The team at the Music Hub created an award winning songbook called It's CPR, with each song focussing on the techniques necessary to perform CPR. Initially the Hub's team of composers had to consider several important criteria for the development of the songbook. First, the lyrics had to meet the medical standards required to implement CPR, and the songs have been written at the speed of 100 - 120 beats per minute which is the speed for giving chest compressions. The songs had to be composed for a specific target market, and It's CPR has been written for Year 3 - 6 students. Finally the songs, which contained important medical information, had to be user-friendly, they needed to be exciting, memorable and contemporary.


On Thursday (31 January) more than 80 home educated children attended a series of workshops at the Music Hub's head office in Paulsgrove.  The children, aged 6 to 11, had the opportunity to learn, sing and play, meeting each other and developing the skills and confidence to perform CPR and perhaps one day save a life. For the younger children there was an opportunity for them to practice their CPR skills on their favourite cuddly friends; after all, who wouldn't want to save their teddy bear!


Catherine Brentnall, Senior Leader at the Music Hub said after the workshops: "It's been a very exciting and rewarding afternoon of singing and learning. Undeniably the children are better able to deal with a situation that for many people would be alarming and confusing, but the children we met today and the many thousands of children we have worked with over the past 2 years, with the help of memorable music and song, now have the skills to confidently approach a very difficult situation, whether that's by calling for assistance or, if they feel able, to take direct action themselves and perform CPR which could, potentially save a life."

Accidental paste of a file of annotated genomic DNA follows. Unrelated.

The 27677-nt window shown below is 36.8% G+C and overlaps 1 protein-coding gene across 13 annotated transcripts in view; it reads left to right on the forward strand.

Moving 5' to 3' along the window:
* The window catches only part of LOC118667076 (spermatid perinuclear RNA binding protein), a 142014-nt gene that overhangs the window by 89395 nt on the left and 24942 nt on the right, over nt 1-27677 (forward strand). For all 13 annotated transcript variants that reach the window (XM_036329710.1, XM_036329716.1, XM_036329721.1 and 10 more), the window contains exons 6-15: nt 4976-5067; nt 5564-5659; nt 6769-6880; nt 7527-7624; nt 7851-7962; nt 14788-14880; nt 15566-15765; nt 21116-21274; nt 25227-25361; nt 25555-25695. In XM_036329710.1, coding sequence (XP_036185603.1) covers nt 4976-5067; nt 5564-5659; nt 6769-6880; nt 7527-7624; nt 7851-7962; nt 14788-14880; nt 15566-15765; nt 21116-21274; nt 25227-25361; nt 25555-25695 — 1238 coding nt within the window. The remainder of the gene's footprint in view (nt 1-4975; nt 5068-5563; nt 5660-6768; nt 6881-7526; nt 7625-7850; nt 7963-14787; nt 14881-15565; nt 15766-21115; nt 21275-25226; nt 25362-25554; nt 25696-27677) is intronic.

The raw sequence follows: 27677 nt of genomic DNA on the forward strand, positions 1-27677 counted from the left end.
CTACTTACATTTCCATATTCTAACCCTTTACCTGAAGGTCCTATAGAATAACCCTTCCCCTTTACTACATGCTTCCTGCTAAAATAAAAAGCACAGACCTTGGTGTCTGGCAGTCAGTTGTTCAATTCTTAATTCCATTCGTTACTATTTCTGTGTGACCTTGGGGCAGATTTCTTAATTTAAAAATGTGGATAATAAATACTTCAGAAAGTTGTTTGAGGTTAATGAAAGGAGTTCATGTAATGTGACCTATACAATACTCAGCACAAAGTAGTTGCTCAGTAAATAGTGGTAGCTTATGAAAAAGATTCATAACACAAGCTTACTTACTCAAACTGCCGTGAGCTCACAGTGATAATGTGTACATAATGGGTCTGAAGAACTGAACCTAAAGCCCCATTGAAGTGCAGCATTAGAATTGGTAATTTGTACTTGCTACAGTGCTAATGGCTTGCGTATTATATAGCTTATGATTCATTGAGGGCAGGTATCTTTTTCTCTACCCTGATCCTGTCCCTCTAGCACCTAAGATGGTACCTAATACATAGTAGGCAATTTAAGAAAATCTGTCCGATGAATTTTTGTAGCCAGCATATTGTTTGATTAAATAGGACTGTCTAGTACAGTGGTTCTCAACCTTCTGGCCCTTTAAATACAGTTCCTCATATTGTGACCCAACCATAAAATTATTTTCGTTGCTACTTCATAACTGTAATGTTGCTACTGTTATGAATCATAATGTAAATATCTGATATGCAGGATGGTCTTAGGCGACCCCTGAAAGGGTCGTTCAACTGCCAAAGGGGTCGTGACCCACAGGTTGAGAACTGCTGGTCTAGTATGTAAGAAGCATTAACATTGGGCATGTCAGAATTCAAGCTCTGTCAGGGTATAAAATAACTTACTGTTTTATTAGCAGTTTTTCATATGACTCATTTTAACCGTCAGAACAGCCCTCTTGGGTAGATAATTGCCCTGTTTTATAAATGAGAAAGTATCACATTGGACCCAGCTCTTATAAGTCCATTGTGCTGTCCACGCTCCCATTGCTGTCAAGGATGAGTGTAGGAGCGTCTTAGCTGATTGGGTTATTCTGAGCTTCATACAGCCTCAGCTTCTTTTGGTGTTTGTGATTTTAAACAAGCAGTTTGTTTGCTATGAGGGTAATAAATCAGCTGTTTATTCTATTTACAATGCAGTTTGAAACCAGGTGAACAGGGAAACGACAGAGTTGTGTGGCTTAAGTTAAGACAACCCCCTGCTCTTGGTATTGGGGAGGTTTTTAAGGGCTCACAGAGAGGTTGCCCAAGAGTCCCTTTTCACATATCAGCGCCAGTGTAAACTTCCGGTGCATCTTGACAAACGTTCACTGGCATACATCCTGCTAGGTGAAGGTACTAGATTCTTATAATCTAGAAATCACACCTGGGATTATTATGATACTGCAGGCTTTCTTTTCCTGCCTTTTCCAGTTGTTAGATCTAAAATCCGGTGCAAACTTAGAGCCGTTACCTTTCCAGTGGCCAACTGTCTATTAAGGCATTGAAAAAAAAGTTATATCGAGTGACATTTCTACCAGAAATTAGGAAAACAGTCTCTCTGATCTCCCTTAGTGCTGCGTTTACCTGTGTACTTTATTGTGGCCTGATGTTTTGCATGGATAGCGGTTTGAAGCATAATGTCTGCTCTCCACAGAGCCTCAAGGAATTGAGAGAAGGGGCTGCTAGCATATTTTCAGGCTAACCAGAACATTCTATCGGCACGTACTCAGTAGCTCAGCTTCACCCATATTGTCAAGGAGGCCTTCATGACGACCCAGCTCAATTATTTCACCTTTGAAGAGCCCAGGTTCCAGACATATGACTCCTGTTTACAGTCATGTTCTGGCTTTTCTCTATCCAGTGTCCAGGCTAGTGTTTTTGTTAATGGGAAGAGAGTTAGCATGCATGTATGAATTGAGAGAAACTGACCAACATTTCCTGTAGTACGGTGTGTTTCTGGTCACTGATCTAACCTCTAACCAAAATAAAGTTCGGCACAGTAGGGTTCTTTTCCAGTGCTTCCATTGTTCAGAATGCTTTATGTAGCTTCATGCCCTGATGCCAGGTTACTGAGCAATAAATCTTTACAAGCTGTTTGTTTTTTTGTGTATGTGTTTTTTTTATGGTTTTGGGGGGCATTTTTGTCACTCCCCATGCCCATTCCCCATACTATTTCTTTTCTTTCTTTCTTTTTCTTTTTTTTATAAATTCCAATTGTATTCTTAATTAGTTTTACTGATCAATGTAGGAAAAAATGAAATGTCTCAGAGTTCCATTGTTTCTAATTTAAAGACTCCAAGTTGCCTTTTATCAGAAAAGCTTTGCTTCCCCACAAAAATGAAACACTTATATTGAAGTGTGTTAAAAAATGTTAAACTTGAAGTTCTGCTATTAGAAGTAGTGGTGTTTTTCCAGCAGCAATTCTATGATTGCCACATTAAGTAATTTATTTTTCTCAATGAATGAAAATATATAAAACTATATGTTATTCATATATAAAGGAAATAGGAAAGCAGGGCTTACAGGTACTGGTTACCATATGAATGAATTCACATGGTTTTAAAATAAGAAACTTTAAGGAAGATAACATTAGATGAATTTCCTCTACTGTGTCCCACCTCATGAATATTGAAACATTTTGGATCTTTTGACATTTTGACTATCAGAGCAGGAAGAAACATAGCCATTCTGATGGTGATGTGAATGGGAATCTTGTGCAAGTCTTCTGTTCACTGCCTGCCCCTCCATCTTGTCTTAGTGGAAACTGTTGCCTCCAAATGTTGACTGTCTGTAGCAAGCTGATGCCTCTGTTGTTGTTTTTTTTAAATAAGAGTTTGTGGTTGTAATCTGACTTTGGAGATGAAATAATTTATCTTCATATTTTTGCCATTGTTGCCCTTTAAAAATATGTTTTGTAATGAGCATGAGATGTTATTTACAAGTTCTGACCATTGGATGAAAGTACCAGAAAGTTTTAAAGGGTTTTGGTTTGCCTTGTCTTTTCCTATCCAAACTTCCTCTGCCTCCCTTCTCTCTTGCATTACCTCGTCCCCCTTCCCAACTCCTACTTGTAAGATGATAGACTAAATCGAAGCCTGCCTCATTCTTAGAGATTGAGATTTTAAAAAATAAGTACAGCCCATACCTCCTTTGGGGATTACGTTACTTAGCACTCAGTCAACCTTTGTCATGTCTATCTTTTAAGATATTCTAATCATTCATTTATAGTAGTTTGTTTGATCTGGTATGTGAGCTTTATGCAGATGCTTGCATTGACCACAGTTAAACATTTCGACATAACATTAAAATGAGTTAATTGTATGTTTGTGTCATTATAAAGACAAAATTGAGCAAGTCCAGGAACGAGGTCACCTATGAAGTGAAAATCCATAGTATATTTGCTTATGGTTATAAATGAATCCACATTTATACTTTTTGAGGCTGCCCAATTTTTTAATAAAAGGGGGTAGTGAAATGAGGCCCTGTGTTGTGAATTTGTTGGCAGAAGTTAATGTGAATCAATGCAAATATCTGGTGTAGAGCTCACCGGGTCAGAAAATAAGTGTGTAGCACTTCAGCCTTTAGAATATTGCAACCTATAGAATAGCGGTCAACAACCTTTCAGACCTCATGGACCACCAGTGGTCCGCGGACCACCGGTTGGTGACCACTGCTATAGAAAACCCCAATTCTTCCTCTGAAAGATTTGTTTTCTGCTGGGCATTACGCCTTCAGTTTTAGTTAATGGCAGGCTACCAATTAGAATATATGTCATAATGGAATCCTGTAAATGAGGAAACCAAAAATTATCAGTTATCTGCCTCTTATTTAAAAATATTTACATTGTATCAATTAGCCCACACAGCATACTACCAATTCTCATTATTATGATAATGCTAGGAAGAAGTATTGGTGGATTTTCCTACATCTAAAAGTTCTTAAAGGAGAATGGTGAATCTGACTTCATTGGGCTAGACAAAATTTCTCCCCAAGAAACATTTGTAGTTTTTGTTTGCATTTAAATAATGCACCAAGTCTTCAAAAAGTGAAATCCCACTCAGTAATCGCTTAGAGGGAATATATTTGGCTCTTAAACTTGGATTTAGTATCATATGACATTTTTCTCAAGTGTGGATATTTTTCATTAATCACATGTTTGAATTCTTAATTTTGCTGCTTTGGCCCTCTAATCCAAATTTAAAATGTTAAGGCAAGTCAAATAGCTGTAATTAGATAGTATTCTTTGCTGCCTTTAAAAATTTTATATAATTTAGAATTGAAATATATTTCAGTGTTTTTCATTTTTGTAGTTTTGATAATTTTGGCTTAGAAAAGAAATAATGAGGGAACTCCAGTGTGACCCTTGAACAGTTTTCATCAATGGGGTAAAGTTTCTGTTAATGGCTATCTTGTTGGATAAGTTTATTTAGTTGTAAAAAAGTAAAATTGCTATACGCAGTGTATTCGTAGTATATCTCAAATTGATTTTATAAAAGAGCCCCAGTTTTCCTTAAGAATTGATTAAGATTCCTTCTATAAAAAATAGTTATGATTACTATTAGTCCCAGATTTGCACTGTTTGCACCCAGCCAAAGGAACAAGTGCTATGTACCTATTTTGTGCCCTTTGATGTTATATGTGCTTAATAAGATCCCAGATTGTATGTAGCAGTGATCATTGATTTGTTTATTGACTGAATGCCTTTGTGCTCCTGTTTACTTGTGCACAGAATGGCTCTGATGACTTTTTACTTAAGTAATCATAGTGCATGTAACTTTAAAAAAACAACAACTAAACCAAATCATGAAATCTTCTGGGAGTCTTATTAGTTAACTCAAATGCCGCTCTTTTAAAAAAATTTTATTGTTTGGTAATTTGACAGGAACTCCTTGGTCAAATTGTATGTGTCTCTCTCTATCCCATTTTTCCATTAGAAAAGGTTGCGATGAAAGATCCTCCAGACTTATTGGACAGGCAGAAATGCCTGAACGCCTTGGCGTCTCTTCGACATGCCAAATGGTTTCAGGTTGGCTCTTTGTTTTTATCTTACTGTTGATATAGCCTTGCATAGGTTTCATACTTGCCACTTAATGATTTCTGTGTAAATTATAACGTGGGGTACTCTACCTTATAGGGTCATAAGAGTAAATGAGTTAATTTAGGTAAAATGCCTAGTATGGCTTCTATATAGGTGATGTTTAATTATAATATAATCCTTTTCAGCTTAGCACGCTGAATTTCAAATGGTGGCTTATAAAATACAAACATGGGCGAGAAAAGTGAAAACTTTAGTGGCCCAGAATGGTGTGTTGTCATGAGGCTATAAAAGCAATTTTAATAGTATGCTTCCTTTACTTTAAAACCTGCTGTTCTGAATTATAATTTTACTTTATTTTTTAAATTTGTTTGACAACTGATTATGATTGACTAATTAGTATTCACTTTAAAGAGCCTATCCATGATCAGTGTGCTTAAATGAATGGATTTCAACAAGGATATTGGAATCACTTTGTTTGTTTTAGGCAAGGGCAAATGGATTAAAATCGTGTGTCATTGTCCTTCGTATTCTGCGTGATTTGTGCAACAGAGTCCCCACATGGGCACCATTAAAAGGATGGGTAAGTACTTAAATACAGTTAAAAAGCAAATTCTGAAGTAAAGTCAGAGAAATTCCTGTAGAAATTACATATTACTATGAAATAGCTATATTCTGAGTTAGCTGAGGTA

Giddy the Goat

Giddy the Goat and hundreds of primary-aged children from across Portsmouth took part in Music in the Round's thrilling interactive concert following the trials and tribulations of a young mountain goat who is scared of heights.

Based on the children's book by Jamie Rix and Lynne Chapman, and with music composed by Paul Rissmann, the concert tells the tale of facing fears and making friends.

Featuring lots of audience participation and image projections from the story, this concert engages young audiences aged 3 to 7 years in top-quality music-making alongside professional classical musicians. The goal is to embed music in children’s everyday learning.

Sue Beckett, CEO of Portsmouth Music Hub, said: "Music in the Round is an incredibly popular event with children, and it's a fantastic example of partnerships working together to create a thrilling and inspiring creative experience. The Music Hub is responding to the cultural challenge, working with partners to develop a broad range of creative opportunities that are accessible to every child and young person in our city.

The special concert performed by Ensemble 360 took place on Monday (28 January) at Portsmouth's Guildhall.


Portsmouth Music Hub released its latest film today as part of its One World Environmental campaign.

The film called Pollution Revolution, which can be found on the Music Hub's YouTube Channel, has been created with children in mind, and it encourages the viewer to take positive steps to improve the local environment and to safeguard our planets limited resources.

The film is set to music, and Pollution Revolution is just one of 17 songs that have been created by the Music Hub's Award-winning team of composers. With subjects ranging from air pollution, blue whales and chlorofluorocarbons the One World songbook tackles challenging environmental issues in a positive, exciting and engaging way. The songs have been made available, free to download, for everyone, and educational providers in the UK, France and Canada are already using the Music hub's songs to inspire children and young people.

Social Media plays an important part of the One World Environmental campaign, and the Hub has deliberately embraced a variety of social media platforms to communicate easily and effectively with young minds.